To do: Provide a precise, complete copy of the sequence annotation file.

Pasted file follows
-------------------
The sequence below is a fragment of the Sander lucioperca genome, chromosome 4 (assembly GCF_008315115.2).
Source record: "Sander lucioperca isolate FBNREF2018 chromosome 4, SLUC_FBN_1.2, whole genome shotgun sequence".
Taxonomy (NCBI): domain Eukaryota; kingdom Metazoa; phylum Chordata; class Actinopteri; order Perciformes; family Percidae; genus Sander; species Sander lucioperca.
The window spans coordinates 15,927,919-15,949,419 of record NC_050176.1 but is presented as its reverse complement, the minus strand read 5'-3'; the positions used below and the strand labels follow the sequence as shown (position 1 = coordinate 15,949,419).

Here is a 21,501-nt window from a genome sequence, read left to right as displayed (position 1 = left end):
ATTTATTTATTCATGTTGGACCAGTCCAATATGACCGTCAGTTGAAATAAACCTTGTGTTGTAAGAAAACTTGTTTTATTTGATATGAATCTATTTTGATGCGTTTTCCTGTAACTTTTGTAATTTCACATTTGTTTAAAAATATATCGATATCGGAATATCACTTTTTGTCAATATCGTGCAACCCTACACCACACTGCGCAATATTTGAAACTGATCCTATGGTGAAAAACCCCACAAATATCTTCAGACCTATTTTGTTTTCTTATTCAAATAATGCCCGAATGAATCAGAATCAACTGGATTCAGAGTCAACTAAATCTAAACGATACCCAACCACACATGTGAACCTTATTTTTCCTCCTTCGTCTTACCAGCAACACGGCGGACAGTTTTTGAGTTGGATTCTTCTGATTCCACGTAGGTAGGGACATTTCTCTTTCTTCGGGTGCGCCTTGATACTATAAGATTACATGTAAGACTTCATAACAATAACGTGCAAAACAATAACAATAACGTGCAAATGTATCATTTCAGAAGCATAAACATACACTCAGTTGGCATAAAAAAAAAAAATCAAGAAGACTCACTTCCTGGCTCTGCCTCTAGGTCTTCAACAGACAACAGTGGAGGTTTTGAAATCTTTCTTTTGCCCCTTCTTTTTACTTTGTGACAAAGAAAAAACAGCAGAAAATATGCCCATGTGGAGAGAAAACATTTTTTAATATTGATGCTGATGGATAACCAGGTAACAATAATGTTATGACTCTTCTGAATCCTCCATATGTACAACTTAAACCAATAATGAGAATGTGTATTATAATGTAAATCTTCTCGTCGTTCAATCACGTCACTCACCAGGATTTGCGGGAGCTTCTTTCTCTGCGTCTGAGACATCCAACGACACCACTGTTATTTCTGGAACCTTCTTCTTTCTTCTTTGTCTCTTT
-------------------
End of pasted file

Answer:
The sequence below is a fragment of the Sander lucioperca genome, chromosome 4 (assembly GCF_008315115.2).
Source record: "Sander lucioperca isolate FBNREF2018 chromosome 4, SLUC_FBN_1.2, whole genome shotgun sequence".
Taxonomy (NCBI): domain Eukaryota; kingdom Metazoa; phylum Chordata; class Actinopteri; order Perciformes; family Percidae; genus Sander; species Sander lucioperca.
The window spans coordinates 15,927,919-15,949,419 of record NC_050176.1 but is presented as its reverse complement, the minus strand read 5'-3'; the positions used below and the strand labels follow the sequence as shown (position 1 = coordinate 15,949,419).

Here is a 21,501-nt window from a genome sequence, read left to right as displayed (position 1 = left end):
ATTTATTTATTCATGTTGGACCAGTCCAATATGACCGTCAGTTGAAATAAACCTTGTGTTGTAAGAAAACTTGTTTTATTTGATATGAATCTATTTTGATGCGTTTTCCTGTAACTTTTGTAATTTCACATTTGTTTAAAAATATATCGATATCGGAATATCACTTTTTGTCAATATCGTGCAACCCTACACCACACTGCGCAATATTTGAAACTGATCCTATGGTGAAAAACCCCACAAATATCTTCAGACCTATTTTGTTTTCTTATTCAAATAATGCCCGAATGAATCAGAATCAACTGGATTCAGAGTCAACTAAATCTAAACGATACCCAACCACACATGTGAACCTTATTTTTCCTCCTTCGTCTTACCAGCAACACGGCGGACAGTTTTTGAGTTGGATTCTTCTGATTCCACGTAGGTAGGGACATTTCTCTTTCTTCGGGTGCGCCTTGATACTATAAGATTACATGTAAGACTTCATAACAATAACGTGCAAAACAATAACAATAACGTGCAAATGTATCATTTCAGAAGCATAAACATACACTCAGTTGGCATAAAAAAAAAAAATCAAGAAGACTCACTTCCTGGCTCTGCCTCTAGGTCTTCAACAGACAACAGTGGAGGTTTTGAAATCTTTCTTTTGCCCCTTCTTTTTACTTTGTGACAAAGAAAAAACAGCAGAAAATATGCCCATGTGGAGAGAAAACATTTTTTAATATTGATGCTGATGGATAACCAGGTAACAATAATGTTATGACTCTTCTGAATCCTCCATATGTACAACTTAAACCAATAATGAGAATGTGTATTATAATGTAAATCTTCTCGTCGTTCAATCACGTCACTCACCAGGATTTGCGGGAGCTTCTTTCTCTGCGTCTGAGACATCCAACGACACCACTGTTATTTCTGGAACCTTCTTCTTTCTTCTTTGTCTCTTT